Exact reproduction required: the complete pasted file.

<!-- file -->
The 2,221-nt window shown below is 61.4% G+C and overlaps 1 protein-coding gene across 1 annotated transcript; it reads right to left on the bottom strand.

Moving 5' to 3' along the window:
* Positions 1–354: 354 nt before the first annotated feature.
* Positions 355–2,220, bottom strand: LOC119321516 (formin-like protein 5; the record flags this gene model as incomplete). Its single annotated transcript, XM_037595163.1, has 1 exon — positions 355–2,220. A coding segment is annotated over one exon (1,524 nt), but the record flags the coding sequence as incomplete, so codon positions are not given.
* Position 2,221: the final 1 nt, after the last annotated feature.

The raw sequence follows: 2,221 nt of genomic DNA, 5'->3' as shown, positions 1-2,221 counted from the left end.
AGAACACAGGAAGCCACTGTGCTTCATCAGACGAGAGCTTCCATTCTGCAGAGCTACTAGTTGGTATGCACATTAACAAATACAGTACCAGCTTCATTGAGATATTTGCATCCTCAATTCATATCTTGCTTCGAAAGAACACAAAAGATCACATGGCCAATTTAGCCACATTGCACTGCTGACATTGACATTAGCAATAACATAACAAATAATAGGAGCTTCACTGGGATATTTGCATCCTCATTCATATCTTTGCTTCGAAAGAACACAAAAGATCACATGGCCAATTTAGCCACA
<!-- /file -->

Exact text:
The 2,221-nt window shown below is 61.4% G+C and overlaps 1 protein-coding gene across 1 annotated transcript; it reads right to left on the bottom strand.

Moving 5' to 3' along the window:
* Positions 1–354: 354 nt before the first annotated feature.
* Positions 355–2,220, bottom strand: LOC119321516 (formin-like protein 5; the record flags this gene model as incomplete). Its single annotated transcript, XM_037595163.1, has 1 exon — positions 355–2,220. A coding segment is annotated over one exon (1,524 nt), but the record flags the coding sequence as incomplete, so codon positions are not given.
* Position 2,221: the final 1 nt, after the last annotated feature.

The raw sequence follows: 2,221 nt of genomic DNA, 5'->3' as shown, positions 1-2,221 counted from the left end.
AGAACACAGGAAGCCACTGTGCTTCATCAGACGAGAGCTTCCATTCTGCAGAGCTACTAGTTGGTATGCACATTAACAAATACAGTACCAGCTTCATTGAGATATTTGCATCCTCAATTCATATCTTGCTTCGAAAGAACACAAAAGATCACATGGCCAATTTAGCCACATTGCACTGCTGACATTGACATTAGCAATAACATAACAAATAATAGGAGCTTCACTGGGATATTTGCATCCTCATTCATATCTTTGCTTCGAAAGAACACAAAAGATCACATGGCCAATTTAGCCACA